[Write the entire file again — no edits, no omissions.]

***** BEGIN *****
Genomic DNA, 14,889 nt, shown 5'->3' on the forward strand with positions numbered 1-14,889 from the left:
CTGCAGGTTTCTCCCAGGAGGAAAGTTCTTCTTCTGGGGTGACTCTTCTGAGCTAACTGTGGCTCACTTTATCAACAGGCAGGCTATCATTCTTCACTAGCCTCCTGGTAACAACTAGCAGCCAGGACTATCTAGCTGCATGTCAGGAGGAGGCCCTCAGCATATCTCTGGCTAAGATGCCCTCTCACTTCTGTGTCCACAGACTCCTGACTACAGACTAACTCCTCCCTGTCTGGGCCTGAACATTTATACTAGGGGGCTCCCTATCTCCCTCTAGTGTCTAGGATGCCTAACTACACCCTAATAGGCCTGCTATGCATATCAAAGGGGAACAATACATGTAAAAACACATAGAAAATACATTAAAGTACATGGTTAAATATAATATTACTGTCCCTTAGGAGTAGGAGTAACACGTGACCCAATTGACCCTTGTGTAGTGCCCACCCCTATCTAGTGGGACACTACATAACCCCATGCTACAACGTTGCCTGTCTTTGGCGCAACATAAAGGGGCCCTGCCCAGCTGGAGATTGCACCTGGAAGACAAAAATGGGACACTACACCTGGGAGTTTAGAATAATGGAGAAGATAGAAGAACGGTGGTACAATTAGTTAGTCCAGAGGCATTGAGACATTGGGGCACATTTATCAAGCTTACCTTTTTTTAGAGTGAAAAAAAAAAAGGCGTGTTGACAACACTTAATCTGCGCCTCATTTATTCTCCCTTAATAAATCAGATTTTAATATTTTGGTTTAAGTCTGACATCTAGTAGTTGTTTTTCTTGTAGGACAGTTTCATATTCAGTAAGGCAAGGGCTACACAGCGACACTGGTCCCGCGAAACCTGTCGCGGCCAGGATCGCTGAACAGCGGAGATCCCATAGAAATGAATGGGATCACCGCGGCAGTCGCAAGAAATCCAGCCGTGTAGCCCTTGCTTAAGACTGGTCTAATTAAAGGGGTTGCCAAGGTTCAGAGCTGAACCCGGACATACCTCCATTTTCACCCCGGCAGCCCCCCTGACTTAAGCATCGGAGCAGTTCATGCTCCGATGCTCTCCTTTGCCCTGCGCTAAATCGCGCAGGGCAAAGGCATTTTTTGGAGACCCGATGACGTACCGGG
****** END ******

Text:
Genomic DNA, 14,889 nt, shown 5'->3' on the forward strand with positions numbered 1-14,889 from the left:
CTGCAGGTTTCTCCCAGGAGGAAAGTTCTTCTTCTGGGGTGACTCTTCTGAGCTAACTGTGGCTCACTTTATCAACAGGCAGGCTATCATTCTTCACTAGCCTCCTGGTAACAACTAGCAGCCAGGACTATCTAGCTGCATGTCAGGAGGAGGCCCTCAGCATATCTCTGGCTAAGATGCCCTCTCACTTCTGTGTCCACAGACTCCTGACTACAGACTAACTCCTCCCTGTCTGGGCCTGAACATTTATACTAGGGGGCTCCCTATCTCCCTCTAGTGTCTAGGATGCCTAACTACACCCTAATAGGCCTGCTATGCATATCAAAGGGGAACAATACATGTAAAAACACATAGAAAATACATTAAAGTACATGGTTAAATATAATATTACTGTCCCTTAGGAGTAGGAGTAACACGTGACCCAATTGACCCTTGTGTAGTGCCCACCCCTATCTAGTGGGACACTACATAACCCCATGCTACAACGTTGCCTGTCTTTGGCGCAACATAAAGGGGCCCTGCCCAGCTGGAGATTGCACCTGGAAGACAAAAATGGGACACTACACCTGGGAGTTTAGAATAATGGAGAAGATAGAAGAACGGTGGTACAATTAGTTAGTCCAGAGGCATTGAGACATTGGGGCACATTTATCAAGCTTACCTTTTTTTAGAGTGAAAAAAAAAAAGGCGTGTTGACAACACTTAATCTGCGCCTCATTTATTCTCCCTTAATAAATCAGATTTTAATATTTTGGTTTAAGTCTGACATCTAGTAGTTGTTTTTCTTGTAGGACAGTTTCATATTCAGTAAGGCAAGGGCTACACAGCGACACTGGTCCCGCGAAACCTGTCGCGGCCAGGATCGCTGAACAGCGGAGATCCCATAGAAATGAATGGGATCACCGCGGCAGTCGCAAGAAATCCAGCCGTGTAGCCCTTGCTTAAGACTGGTCTAATTAAAGGGGTTGCCAAGGTTCAGAGCTGAACCCGGACATACCTCCATTTTCACCCCGGCAGCCCCCCTGACTTAAGCATCGGAGCAGTTCATGCTCCGATGCTCTCCTTTGCCCTGCGCTAAATCGCGCAGGGCAAAGGCATTTTTTGGAGACCCGATGACGTACCGGG